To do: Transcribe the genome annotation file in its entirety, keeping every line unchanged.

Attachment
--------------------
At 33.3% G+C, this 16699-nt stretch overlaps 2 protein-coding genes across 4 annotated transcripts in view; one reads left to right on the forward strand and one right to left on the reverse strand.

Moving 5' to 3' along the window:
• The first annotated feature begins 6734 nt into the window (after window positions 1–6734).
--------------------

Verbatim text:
At 33.3% G+C, this 16699-nt stretch overlaps 2 protein-coding genes across 4 annotated transcripts in view; one reads left to right on the forward strand and one right to left on the reverse strand.

Moving 5' to 3' along the window:
• The first annotated feature begins 6734 nt into the window (after window positions 1–6734).